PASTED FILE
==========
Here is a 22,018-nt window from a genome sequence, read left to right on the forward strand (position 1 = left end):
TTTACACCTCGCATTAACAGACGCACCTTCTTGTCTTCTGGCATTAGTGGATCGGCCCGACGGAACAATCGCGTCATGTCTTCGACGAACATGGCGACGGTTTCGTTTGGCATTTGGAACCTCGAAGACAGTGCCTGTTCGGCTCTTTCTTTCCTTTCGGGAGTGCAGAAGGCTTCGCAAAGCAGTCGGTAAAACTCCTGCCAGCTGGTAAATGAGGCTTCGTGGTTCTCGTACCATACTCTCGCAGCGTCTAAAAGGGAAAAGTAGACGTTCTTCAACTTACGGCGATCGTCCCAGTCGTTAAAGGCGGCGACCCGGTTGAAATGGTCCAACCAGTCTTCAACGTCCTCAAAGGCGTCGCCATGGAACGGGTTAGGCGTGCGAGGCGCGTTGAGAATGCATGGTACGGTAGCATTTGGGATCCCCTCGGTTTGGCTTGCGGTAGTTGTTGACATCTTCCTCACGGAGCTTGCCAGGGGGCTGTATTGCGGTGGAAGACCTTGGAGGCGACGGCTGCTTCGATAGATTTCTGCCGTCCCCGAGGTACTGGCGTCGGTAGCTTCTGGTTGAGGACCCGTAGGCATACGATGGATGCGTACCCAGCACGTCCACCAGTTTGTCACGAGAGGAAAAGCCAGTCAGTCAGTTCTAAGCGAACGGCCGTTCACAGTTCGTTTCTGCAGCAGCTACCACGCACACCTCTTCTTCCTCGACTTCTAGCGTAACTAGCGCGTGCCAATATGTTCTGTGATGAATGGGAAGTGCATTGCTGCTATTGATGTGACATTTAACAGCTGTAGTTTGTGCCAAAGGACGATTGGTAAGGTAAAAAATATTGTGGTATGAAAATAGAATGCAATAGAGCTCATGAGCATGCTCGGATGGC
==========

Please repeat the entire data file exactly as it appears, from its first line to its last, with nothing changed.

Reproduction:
Here is a 22,018-nt window from a genome sequence, read left to right on the forward strand (position 1 = left end):
TTTACACCTCGCATTAACAGACGCACCTTCTTGTCTTCTGGCATTAGTGGATCGGCCCGACGGAACAATCGCGTCATGTCTTCGACGAACATGGCGACGGTTTCGTTTGGCATTTGGAACCTCGAAGACAGTGCCTGTTCGGCTCTTTCTTTCCTTTCGGGAGTGCAGAAGGCTTCGCAAAGCAGTCGGTAAAACTCCTGCCAGCTGGTAAATGAGGCTTCGTGGTTCTCGTACCATACTCTCGCAGCGTCTAAAAGGGAAAAGTAGACGTTCTTCAACTTACGGCGATCGTCCCAGTCGTTAAAGGCGGCGACCCGGTTGAAATGGTCCAACCAGTCTTCAACGTCCTCAAAGGCGTCGCCATGGAACGGGTTAGGCGTGCGAGGCGCGTTGAGAATGCATGGTACGGTAGCATTTGGGATCCCCTCGGTTTGGCTTGCGGTAGTTGTTGACATCTTCCTCACGGAGCTTGCCAGGGGGCTGTATTGCGGTGGAAGACCTTGGAGGCGACGGCTGCTTCGATAGATTTCTGCCGTCCCCGAGGTACTGGCGTCGGTAGCTTCTGGTTGAGGACCCGTAGGCATACGATGGATGCGTACCCAGCACGTCCACCAGTTTGTCACGAGAGGAAAAGCCAGTCAGTCAGTTCTAAGCGAACGGCCGTTCACAGTTCGTTTCTGCAGCAGCTACCACGCACACCTCTTCTTCCTCGACTTCTAGCGTAACTAGCGCGTGCCAATATGTTCTGTGATGAATGGGAAGTGCATTGCTGCTATTGATGTGACATTTAACAGCTGTAGTTTGTGCCAAAGGACGATTGGTAAGGTAAAAAATATTGTGGTATGAAAATAGAATGCAATAGAGCTCATGAGCATGCTCGGATGGC